Iraqi Oakland County resident dies after deportation

By: - August 8, 2019 8:46 am

Immigrant rights rally at the Capitol, July 12, 2019 | Derek Robertson

Updated 2:24 p.m.

Jimmy Aldaoud, an Iraqi national who lived most of his life in the United States, died Tuesday from complications of diabetes after being deported to Iraq.

U.S. Rep. Andy Levin at the NAACP dinner | Andrew Roth

Aldaoud’s death comes after members of Congress from both parties have urged the Trump administration to halt its deportation campaign against the country’s Iraqi population. The administration has targeted around 1,400 Iraqis with deportation orders, according to a February report from NPR.

“Jimmy Aldaoud, a Chaldean resident of Oakland County, should have never been sent to Iraq,” U.S. Rep. Andy Levin (D-Bloomfield Twp.) said in a statement Wednesday. 

“For many reasons, it was clear that deporting Jimmy to a country where he had never been, had no identification, had no family, had no knowledge of geography or customs, did not speak the language and ultimately, had no access to medical care, would put his life in extreme danger. … His death could have and should have been prevented, as his deportation was essentially a death sentence.”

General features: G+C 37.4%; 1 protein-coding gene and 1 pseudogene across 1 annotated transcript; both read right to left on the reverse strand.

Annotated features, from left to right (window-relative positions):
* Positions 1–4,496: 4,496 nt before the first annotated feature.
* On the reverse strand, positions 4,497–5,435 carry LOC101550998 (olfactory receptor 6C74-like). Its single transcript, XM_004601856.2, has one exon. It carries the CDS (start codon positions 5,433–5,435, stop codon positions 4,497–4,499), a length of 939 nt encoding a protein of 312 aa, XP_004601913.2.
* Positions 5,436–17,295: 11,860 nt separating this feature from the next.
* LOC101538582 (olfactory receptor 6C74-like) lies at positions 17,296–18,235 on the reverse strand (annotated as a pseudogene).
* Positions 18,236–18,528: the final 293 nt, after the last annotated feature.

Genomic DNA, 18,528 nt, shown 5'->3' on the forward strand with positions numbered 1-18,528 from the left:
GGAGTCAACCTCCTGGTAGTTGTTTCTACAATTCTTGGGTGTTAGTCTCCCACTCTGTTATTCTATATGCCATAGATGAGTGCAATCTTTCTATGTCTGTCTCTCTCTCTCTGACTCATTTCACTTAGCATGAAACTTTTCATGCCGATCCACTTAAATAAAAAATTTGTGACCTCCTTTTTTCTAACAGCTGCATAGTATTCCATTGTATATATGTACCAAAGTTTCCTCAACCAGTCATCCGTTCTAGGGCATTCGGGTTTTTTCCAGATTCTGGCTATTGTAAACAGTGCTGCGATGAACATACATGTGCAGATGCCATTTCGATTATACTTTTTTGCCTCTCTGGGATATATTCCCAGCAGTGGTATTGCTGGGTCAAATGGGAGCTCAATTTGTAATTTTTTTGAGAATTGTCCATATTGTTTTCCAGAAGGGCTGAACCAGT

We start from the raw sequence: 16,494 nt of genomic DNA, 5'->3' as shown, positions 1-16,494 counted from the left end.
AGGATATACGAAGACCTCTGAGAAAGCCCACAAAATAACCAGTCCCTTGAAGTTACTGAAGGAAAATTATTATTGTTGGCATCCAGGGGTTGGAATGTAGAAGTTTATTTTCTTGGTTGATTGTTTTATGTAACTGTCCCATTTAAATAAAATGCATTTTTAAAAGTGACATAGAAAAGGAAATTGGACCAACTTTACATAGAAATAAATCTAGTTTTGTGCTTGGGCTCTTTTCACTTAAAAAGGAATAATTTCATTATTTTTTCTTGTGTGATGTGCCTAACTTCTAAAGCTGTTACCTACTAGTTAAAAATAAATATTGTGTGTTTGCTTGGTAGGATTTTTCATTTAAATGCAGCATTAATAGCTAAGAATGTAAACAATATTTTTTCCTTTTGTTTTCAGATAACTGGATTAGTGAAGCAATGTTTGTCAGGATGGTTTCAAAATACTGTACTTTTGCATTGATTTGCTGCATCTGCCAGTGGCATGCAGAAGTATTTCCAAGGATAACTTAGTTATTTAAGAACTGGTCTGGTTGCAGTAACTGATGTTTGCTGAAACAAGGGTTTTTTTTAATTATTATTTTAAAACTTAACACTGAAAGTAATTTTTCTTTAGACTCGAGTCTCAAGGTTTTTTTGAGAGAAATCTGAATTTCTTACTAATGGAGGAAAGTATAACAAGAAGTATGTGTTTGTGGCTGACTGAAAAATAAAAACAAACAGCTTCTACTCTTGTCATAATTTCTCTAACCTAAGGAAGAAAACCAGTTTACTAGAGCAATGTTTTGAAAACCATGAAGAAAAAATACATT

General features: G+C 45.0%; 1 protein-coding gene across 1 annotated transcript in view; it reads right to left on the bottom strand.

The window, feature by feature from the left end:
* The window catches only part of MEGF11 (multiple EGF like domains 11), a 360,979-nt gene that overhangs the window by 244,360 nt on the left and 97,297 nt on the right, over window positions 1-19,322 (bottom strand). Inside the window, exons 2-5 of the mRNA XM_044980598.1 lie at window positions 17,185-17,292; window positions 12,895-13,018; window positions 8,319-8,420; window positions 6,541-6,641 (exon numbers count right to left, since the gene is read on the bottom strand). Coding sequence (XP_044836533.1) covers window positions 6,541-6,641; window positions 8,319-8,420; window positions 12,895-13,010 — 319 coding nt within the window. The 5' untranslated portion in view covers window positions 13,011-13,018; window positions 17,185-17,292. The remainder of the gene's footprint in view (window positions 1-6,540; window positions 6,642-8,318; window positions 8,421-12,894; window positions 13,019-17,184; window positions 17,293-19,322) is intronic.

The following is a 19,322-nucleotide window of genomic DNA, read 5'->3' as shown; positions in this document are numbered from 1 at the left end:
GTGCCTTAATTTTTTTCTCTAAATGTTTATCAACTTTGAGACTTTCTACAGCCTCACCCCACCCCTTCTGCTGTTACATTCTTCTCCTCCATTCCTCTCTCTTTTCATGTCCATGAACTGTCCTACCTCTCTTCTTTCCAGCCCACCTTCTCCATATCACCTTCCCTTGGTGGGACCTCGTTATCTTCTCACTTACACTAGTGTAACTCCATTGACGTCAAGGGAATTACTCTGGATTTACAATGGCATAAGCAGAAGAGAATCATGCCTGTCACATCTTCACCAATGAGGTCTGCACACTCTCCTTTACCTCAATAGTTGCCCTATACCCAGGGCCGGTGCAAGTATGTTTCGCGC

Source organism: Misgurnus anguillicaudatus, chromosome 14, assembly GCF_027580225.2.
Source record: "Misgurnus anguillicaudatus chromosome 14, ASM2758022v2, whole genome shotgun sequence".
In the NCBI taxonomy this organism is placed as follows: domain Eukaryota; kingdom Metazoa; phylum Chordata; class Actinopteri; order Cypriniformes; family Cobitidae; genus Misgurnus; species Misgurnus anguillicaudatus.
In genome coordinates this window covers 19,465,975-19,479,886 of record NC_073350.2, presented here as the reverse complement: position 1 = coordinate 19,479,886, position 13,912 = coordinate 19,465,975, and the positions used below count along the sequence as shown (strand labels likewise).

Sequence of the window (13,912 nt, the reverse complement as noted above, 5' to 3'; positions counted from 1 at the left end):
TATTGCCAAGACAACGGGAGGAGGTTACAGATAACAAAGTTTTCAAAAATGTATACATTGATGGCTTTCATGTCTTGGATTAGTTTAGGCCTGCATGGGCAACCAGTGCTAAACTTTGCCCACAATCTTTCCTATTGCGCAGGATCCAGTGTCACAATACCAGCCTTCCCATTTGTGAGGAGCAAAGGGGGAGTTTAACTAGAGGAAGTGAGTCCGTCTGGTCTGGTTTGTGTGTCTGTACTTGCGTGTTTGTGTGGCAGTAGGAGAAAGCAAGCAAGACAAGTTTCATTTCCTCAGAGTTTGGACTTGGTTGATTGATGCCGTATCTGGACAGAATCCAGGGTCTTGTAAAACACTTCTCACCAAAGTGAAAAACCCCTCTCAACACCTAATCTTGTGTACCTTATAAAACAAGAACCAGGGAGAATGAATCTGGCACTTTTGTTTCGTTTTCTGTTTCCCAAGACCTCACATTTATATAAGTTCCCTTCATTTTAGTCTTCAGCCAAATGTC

Levin, Moolenaar unveil bill stopping deportation of Iraqi nationals

Levin and U.S. Rep. John Moolenaar (R-Midland) introduced a bill in May aimed at stopping the deportations of Iraqis, many of whom in Michigan are part of the Christian Chaldean community that faces persecution in Iraq. Levin’s congressional district has the highest proportion of Iraqi-born people of any in the nation.

In a statement Thursday, Moolenaar said “This never should have happened, and no one should be sent to a country where they are going to be persecuted for their faith. Congressman Levin and I will be working to move our bill forward in the House, but we also believe the Administration could end this policy on its own and really help Michigan families and their loved ones.”*

Martin Manna of the Chaldean Community Foundation told Politico, “There’s a tremendous amount of anxiety in the community,” and that “Iraq’s not a safe place for many of the people who are being sent back.” 

There are around 160,000 Chaldeans in Michigan.

In a video posted to Facebook, Aldaoud spoke about his impending deportation, describing his recent experience of homelessness and his protesting to Immigration and Customs Enforcement agents that “I’ve never seen that country [Iraq], I’ve never been there. However, they forced me [to leave].”

*This story was updated with comment from Rep. John Moolenaar.

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Derek Robertson
Derek Robertson

Derek Robertson is a former reporter for the Advance. Previously, he wrote for Politico Magazine in Washington. He is a Genesee County native and graduate of both Wayne State University, where he studied history, and the Medill School of Journalism at Northwestern University.